MADISON -- For Diocese of Madison seminarians Chad Droessler and John Putzer, the next several months will be busy. They will be ordained as transitional deacons on Friday, Oct. 15, in Belgium and soon after that, on Friday, Dec. 10, they will be ordained to the priesthood at St. Maria Goretti Church in Madison.
Droessler and Putzer have completed their S.T. B. (Bachelor of Sacred Theology) degrees at the American College of the Immaculate Conception, the Catholic university in Louvain, Belgium. They will be working on their S.T.L. (Licentiate in Sacred Theology) degrees, Droessler starting his and Putzer close to finishing this graduate degree.
Bishop Robert C. Morlino will ordain them deacons in Belgium along with another seminarian from Milwaukee. The bishop decided that since they had completed their academic formation earlier than the expected four years, he would ordain them to the priesthood earlier than expected, too.
“John and Chad will both receive parish assignments for the new year, and this will help us significantly to address the priest-power problems that we face day-in and day-out,” said Bishop Morlino.
In an interview this summer while they were back home, the two men talked about their backgrounds and what led them to respond to the call to priesthood.
The son of Jane and Greg Droessler, Chad Droessler was born in Dubuque, Iowa, but raised in the country between Hazel Green and Cuba City, Wis. He attended St. Rose Elementary School and Cuba City High School.
After high school, Droessler entered the University of Dubuque aviation program. “I always wanted to be a pilot,” he said. “I took flying lessons starting in eighth grade. I flew before I drove a car.”
Droessler obtained his private pilot’s license. “The license is good for life,” he said. “I hope to continue flying after ordination.”
Besides flying, Droessler had also considered the priesthood off and on as he was growing up. “When I was a kid, people would say, ‘Have you thought of being a priest?’ I shrugged it off,” he said.
Droessler’s father is one of 10 children, so he has over 40 first cousins. “My grandparents always hoped one of their grandchildren would become a priest or Sister,” he said.
He was especially close to his maternal grandmother. She was diagnosed with cancer and was given a few weeks to live.
“I had intimate conversations with her before she died,” Droessler recalls. “For me, it was very transformative. God was molding my heart to consider a vocation to the priesthood. Flying no longer had the same allure.”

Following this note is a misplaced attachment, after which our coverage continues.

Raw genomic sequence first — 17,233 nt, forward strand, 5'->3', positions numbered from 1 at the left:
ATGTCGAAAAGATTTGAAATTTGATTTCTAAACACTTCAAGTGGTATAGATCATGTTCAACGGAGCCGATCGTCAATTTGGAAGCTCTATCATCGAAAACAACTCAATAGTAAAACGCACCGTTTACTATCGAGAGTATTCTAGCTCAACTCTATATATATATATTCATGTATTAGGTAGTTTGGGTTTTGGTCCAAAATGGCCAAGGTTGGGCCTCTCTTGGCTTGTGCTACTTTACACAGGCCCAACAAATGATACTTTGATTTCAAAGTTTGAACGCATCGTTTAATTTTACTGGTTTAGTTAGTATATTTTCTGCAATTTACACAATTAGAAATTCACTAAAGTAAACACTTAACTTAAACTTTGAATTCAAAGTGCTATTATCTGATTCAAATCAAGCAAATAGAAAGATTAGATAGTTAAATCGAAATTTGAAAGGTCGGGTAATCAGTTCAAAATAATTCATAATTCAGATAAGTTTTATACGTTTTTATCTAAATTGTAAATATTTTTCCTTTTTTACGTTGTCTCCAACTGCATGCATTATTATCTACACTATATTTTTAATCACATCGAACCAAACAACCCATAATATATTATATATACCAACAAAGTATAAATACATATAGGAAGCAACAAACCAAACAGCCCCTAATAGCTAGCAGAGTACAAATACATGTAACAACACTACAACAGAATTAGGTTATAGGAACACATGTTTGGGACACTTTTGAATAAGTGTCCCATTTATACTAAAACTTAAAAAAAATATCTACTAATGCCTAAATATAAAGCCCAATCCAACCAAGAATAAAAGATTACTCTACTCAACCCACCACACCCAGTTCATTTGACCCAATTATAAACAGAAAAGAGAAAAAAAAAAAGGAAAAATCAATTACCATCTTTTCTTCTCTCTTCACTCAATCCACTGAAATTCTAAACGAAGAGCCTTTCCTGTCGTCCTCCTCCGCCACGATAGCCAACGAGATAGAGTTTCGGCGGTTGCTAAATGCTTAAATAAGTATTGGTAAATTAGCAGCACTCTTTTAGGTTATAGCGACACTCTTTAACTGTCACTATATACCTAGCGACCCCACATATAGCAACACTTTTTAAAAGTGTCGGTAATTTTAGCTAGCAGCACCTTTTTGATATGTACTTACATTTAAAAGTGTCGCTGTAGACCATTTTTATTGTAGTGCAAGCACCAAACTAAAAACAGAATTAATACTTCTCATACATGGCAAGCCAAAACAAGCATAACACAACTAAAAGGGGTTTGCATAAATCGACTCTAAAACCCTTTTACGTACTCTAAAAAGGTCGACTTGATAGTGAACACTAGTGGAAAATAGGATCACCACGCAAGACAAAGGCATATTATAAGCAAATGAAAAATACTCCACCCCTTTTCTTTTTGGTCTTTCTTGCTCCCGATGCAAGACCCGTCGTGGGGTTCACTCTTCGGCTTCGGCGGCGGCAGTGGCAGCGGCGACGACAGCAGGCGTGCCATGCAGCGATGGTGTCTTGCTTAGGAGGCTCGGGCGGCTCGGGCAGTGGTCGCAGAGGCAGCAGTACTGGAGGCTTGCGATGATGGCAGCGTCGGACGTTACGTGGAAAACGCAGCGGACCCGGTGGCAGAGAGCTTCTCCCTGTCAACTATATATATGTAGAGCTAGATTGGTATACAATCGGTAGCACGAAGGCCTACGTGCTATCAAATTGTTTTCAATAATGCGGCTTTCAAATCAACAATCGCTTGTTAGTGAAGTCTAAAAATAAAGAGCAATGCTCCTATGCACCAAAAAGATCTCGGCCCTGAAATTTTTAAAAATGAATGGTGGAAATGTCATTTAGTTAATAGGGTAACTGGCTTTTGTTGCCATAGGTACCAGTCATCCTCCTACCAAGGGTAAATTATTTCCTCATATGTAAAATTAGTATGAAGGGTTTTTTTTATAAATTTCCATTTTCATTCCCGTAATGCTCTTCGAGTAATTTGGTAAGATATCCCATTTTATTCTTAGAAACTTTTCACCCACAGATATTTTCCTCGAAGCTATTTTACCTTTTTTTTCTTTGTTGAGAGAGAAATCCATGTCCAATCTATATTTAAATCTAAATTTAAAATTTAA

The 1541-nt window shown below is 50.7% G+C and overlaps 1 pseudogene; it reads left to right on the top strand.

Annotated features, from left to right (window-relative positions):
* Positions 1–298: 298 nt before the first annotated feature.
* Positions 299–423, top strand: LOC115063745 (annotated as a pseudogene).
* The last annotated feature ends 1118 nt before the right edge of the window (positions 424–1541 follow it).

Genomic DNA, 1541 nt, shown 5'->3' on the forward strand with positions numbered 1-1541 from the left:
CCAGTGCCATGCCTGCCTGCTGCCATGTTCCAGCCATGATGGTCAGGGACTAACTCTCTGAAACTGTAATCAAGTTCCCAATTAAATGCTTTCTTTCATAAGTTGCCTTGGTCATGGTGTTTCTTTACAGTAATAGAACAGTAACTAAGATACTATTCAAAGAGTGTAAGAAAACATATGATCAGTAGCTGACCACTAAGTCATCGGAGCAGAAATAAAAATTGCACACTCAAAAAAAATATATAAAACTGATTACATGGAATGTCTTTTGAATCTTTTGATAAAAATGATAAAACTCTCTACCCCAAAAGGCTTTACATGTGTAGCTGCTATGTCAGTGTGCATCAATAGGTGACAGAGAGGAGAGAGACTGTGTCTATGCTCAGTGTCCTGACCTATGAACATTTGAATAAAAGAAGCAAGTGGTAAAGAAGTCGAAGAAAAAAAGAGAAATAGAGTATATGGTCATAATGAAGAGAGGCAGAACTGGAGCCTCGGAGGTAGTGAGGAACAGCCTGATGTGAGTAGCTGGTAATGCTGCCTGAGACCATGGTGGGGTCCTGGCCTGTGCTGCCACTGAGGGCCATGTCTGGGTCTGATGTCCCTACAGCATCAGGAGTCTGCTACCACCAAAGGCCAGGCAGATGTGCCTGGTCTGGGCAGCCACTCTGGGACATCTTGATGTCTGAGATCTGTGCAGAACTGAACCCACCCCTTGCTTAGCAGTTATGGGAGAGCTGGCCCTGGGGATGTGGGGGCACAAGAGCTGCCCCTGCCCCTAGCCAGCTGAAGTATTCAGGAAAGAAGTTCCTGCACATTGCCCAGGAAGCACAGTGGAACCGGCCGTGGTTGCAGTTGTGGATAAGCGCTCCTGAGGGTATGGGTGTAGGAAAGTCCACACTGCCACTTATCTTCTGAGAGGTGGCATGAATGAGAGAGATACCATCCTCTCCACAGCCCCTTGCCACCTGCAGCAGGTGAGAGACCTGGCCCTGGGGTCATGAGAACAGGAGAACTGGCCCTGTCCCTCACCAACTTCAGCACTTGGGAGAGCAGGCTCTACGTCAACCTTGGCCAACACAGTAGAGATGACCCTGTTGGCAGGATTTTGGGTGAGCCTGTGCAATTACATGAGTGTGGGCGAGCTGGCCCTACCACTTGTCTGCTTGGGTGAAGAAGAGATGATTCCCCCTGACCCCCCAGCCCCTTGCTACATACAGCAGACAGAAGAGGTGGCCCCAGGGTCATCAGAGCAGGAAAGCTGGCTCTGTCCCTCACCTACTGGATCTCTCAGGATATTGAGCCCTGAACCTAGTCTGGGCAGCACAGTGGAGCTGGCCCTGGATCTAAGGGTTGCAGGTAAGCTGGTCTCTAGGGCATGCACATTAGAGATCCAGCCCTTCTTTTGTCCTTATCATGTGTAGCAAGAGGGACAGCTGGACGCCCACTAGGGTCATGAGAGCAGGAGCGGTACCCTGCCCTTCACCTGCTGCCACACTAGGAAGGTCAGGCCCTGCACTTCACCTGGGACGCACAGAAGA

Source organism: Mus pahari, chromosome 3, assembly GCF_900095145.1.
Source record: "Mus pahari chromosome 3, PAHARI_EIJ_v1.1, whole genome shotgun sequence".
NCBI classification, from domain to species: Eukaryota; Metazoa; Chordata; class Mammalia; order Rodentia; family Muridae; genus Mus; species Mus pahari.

Droessler transferred to Loras College in Dubuque to study philosophy in the seminary program there. “I figure the only way to know something is to try it, to take a leap of faith.”
After he transferred to Loras, he talked with Msgr. Jim Bartylla, who was the director of vocations for the Diocese of Madison at that time. They agreed that Droessler could finish his seminary education at Loras. “I appreciated being closer to home,” said Droessler.
Little did he know then that he would be far from home for his major theology studies. Bishop Morlino asked him to study in Louvain, Belgium, after his graduation from Loras.
Droessler admits it was quite an adjustment. “Something in prayer told me to stay,” he said. “God knows what he’s doing. I’m grateful for trusting God.
“For the most part it’s been the best experience on the human and spiritual levels,” he said of his four years in Louvain.
He has especially enjoyed a class in icons taught by Fr. Paul Czerwonka, a priest from the Diocese of La Crosse who is an iconographer. Each of the seminarians was commissioned to create an icon of the Immaculate Conception, patroness of the college. Droessler has made two icons, spending over 100 hours on each of them.
He has also enjoyed the opportunity to travel in Europe. “I have a cousin in London, so she has invited me to get together with her family at Christmas.”
Droessler has also visited Italy, Poland, France, Austria, and Germany. He has done pastoral assignments in Germany every other weekend at U.S. military bases and a NATO base, ministering to American service people and their families.
“We work with the chaplains, helping with liturgies and teaching religious education. It’s been a good experience.”
Droessler has come home in the summers and has served at parishes in Madison, Platteville, and Waunakee. “I’ve had wonderful priest-mentors,” he said. “Everyone in the parishes is so friendly.”
This summer he also enjoyed working in hospital ministry. “People are so open to talking about their faith. They tell very touching stories,” he said.
Droessler is excited about being a priest. “I can’t wait,” he said. “Being in parish assignments has affirmed my interest in parish life,” he said. “I’m thankful for the prayers and support of the people in our diocese.”